In Freeman v. Weeks, 45 Mich. 335, Judge Cooley said: "If by common consent the ditch was dug as a neighborhood drain and has remained open as a watercourse for a series of years, it ought to be governed by the same rules that apply to other watercourses." It has often been decided both in England and America, that watercourses made by the hand of man may have been created under such conditions that, so far as the rules of law and the rights of the public or of individuals are concerned, they are to be treated as if they were of natural origin. Baron Channell said of one of them, in Nuttall v. Bracewell, L.R. 2 Ex. 1, "It is a natural stream or flow of water, though flowing in an artificial channel." Other cases recognizing the doctrine are the following: Magor v. Chadwick, 11 A. E. 571. Holker v. Poritt, L.R. 8 Ex. 107. Sutclife v. Booth, 32 L.J.Q.B. 136. Reading v. Althouse, 93 Penn. St. 400. Weatherby v. Meiklejohn, 56 Wis. 73. The principle is analogous to that under which other rights are acquired in real property by prescription or adverse use. If the public authorities, representing the sovereign power, by a formal legislative act in 1652, took a part of the water of the Charles River and conducted it three quarters of a mile through a new channel, and thereby made a new watercourse, satisfying by compensation or otherwise all private rights of property affected by the change, if there were any, there would be good ground for contending that thereby a watercourse was established, which should be treated at once by the courts like a natural watercourse. Certainly after a long lapse of time, and even after no more than twenty years, if this watercourse continued without change, with the acquiescence of the public authorities and of everybody interested, there is every reason, both upon principle and authority, for applying the same rules of law to it as to a natural watercourse. In the early years of the colony the towns, for many purposes, were representatives of the sovereign power as to the management and disposition of common lands and public rights in land within their boundaries. Attorney General v. Herrick, 190 Mass. 307, 310, 312, and cases cited. It is conceivable that the mere construction of a watercourse and dedication of property to that use by all the persons whose rights of property might be affected by the change, with acceptance by the public, if public interests were involved, might give these persons the same rights in it that they would have if it were a natural watercourse. It is unnecessary to determine for every conceivable case under what conditions such rights might be created. We think in the present case, that if the flow of water through Long Ditch for many years was such as would constitute it a natural watercourse carrying a part of the water of the Charles River if the flow had begun without artificial aid, the jury might find that it was a watercourse to which the same rules of law apply as are applicable to natural watercourses.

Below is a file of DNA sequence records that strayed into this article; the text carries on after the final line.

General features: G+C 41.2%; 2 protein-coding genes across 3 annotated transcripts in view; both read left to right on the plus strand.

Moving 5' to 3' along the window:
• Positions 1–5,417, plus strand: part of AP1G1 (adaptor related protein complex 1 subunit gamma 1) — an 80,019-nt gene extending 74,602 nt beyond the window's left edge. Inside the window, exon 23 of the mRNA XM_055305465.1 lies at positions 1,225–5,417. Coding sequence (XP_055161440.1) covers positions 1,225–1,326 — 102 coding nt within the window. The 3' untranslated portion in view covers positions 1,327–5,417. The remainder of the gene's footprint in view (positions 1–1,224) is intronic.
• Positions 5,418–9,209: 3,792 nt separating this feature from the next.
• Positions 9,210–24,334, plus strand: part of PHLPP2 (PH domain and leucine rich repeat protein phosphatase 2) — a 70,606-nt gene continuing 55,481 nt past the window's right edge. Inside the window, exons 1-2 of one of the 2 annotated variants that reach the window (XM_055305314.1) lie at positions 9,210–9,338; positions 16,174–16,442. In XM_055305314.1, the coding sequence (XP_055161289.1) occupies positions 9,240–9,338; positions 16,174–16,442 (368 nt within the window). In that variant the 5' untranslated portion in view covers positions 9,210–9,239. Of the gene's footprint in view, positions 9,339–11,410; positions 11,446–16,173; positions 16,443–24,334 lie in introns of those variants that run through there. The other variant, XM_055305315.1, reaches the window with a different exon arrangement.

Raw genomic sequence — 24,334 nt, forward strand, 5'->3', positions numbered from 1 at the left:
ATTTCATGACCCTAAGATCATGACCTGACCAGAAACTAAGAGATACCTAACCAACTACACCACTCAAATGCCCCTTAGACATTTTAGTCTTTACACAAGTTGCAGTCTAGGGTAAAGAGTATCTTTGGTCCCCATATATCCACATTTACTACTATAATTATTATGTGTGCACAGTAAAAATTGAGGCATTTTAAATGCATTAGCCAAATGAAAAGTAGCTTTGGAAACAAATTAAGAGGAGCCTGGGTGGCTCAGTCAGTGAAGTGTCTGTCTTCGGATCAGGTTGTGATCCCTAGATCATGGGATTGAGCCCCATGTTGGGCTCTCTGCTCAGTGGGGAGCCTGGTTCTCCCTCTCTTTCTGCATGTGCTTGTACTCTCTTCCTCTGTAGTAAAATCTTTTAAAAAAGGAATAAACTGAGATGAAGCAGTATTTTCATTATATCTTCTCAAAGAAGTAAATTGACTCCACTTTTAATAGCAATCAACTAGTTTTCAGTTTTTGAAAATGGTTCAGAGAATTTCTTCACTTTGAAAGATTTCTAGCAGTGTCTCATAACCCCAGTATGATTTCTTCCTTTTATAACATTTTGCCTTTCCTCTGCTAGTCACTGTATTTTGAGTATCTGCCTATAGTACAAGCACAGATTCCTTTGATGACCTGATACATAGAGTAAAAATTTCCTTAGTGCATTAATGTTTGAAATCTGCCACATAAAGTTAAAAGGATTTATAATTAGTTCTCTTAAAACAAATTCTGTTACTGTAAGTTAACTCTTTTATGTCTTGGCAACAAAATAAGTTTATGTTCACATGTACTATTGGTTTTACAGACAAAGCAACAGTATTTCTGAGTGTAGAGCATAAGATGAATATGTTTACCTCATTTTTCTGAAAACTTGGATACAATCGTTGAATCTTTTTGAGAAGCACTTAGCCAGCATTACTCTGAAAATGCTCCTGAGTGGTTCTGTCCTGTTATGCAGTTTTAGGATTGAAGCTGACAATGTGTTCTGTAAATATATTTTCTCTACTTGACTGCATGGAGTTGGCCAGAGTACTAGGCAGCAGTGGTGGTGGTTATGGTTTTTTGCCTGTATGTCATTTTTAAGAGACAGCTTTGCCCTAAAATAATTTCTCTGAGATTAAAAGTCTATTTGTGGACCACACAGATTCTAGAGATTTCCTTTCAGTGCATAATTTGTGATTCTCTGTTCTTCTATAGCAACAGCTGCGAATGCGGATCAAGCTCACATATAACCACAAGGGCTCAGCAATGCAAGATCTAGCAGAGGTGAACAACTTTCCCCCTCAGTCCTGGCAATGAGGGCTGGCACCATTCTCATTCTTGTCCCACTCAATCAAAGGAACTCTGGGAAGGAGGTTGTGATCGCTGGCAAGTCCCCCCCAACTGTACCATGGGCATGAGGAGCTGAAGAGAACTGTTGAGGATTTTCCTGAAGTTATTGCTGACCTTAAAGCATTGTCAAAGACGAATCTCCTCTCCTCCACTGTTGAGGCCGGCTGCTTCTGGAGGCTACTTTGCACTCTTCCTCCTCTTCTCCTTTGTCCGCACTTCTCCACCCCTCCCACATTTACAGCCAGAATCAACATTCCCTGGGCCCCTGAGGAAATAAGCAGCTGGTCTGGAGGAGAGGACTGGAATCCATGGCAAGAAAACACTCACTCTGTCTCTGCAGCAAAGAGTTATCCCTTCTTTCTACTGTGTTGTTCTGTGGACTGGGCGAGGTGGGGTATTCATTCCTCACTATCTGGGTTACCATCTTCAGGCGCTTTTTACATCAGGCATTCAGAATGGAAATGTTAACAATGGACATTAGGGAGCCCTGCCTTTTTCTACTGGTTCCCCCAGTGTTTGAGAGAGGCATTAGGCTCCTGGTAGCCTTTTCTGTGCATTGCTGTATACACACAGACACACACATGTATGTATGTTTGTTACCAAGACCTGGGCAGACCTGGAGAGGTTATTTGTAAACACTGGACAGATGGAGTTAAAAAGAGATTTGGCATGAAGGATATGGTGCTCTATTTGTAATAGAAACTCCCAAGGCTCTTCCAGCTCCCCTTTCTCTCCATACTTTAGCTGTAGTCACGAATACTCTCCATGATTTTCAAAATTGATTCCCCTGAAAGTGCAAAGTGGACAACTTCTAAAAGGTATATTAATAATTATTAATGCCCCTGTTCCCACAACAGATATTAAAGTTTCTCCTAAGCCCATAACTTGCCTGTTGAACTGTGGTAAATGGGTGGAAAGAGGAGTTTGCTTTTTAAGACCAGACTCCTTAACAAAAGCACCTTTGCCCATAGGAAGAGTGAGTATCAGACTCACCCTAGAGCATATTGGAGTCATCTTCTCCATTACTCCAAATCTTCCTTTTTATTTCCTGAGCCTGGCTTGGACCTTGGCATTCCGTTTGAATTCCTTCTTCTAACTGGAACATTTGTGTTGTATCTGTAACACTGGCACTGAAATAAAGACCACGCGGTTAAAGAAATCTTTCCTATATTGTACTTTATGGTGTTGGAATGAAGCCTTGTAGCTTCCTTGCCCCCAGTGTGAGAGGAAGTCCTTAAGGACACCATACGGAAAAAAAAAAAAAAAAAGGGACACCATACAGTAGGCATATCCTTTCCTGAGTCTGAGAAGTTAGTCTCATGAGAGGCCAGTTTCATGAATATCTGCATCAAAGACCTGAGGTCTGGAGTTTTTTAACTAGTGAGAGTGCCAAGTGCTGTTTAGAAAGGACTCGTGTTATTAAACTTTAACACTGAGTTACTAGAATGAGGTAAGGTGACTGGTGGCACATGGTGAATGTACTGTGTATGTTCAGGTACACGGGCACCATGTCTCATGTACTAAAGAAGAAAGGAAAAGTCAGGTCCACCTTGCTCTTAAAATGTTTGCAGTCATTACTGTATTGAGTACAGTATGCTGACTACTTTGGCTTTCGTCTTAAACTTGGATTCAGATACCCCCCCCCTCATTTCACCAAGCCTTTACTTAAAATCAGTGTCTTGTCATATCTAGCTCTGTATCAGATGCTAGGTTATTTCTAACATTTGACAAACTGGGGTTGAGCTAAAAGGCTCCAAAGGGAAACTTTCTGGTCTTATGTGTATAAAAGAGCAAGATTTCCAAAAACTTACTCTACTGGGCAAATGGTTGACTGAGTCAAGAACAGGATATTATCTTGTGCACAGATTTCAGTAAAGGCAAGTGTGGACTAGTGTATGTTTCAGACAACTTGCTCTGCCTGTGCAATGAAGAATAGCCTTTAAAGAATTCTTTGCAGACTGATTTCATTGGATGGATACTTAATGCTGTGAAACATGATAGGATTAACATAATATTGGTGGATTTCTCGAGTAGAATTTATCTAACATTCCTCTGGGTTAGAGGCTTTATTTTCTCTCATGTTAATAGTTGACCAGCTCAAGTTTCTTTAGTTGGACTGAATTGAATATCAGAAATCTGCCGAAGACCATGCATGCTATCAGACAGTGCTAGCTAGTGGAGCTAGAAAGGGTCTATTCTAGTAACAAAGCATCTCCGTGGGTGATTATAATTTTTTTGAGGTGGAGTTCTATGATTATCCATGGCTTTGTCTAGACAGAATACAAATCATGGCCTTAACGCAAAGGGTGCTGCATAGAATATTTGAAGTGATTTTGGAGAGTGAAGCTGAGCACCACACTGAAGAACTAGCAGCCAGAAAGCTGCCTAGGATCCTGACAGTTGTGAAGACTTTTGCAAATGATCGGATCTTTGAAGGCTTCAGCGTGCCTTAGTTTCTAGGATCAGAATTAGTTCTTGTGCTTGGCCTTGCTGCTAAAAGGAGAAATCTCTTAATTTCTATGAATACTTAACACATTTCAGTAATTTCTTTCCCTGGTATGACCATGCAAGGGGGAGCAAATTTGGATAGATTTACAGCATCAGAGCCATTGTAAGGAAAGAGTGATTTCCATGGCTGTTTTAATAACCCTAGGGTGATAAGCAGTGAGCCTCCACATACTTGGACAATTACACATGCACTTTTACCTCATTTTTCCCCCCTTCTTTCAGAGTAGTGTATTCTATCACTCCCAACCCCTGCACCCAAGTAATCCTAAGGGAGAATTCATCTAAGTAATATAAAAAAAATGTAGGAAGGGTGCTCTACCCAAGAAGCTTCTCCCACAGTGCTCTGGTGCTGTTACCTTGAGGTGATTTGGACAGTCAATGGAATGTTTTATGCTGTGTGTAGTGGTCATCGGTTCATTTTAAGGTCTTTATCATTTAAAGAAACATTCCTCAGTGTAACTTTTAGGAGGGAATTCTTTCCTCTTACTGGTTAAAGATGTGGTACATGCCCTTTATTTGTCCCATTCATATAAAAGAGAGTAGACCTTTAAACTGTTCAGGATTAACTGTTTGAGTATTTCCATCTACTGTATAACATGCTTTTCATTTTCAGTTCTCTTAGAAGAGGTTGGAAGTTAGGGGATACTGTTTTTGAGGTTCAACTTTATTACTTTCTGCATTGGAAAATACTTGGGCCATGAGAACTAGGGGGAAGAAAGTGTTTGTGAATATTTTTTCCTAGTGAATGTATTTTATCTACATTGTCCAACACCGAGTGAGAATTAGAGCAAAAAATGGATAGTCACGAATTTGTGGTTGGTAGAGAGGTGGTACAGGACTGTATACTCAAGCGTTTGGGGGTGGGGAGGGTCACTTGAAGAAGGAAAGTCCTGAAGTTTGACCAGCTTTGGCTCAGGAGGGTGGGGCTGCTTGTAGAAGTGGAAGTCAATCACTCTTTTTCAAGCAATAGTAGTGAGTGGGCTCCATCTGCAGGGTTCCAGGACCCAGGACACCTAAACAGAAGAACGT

As there was evidence tending to show that an important reason for digging the ditch was drainage of the meadows, and as there was other evidence relied on by the defendants, it was a question of fact for the jury whether it was ever in any proper sense a watercourse of any kind, or anything more than a ditch for carrying off surface water and draining the land through which it passed.
If this should be treated as a watercourse, the judge rightly ruled that the defendant would be liable if it maintained a dam which held back the water that otherwise would have flowed through the ditch, and thus sent down the Charles River an increased quantity of water, to the injury of the riparian proprietors below. But he was wrong in telling them that, if this was a nuisance affecting all the riparian proprietors on the stream below, not affecting one person more than another, this is not the proper remedy. By an illustration he suggested that the remedy in such a case would be by indictment, and added: "If this dam did not affect the particular plaintiff more than any other owner on the stream below the locus of the dam, then perhaps this defendant might be called into some other court to answer, rather than in this in an action of tort." The plaintiff's request on this subject was as follows: "The plaintiff can recover if he proves any special damage to his land, although similar damage may have been sustained by some other riparian proprietors." This instruction should have been given. The rule is that if every riparian owner suffers damage in his property precisely like that of every other riparian owner, he may have his remedy in an action of tort. Lawrence v. Fairhaven, 5 Gray, 110, 114. Wesson v. Washburn Iron Co. 13 Allen, 95, 101. Blackwell v. Old Colony Railroad, 122 Mass. 1. The plaintiff asked the judge to instruct the jury that "the fact that other obstructions had grown or been placed in Long Ditch, will not preclude the plaintiff from recovery if the dam erected by the defendant contributed or tended to impede the free flow of water through the ditch." The proposition of law intended to be embodied in the request is correct. Wheeler v. Worcester, 10 Allen, 591, 601. Jackman v. Arlington Mills, 137 Mass. 277. Sherman v. Fall River Iron Works, 5 Allen, 213. Monmouth v. Gardiner, 35 Maine, 247. But there was no error in refusing the instruction, for the mere fact that the dam tended to impede the flow of water through the ditch, would not necessarily show that it would so far affect the flow of the Charles River as to cause any injury to the plaintiff's property.
It is true, as the plaintiff contends, that to maintain an action he is not obliged to show in his use of the land actual present damages. It is enough if it appears that an injurious effect is produced upon his property by the maintenance of the dam, such as to diminish its value, if the defendant, by lapse of time, should acquire a right to maintain the dam. Newhall v. Ireson, 8 Cush. 595. White v. Chapin, 12 Allen, 516, 520. Peck v. Clark, 142 Mass. 436. Parker v. American Woolen Co. 195 Mass. 591, 602.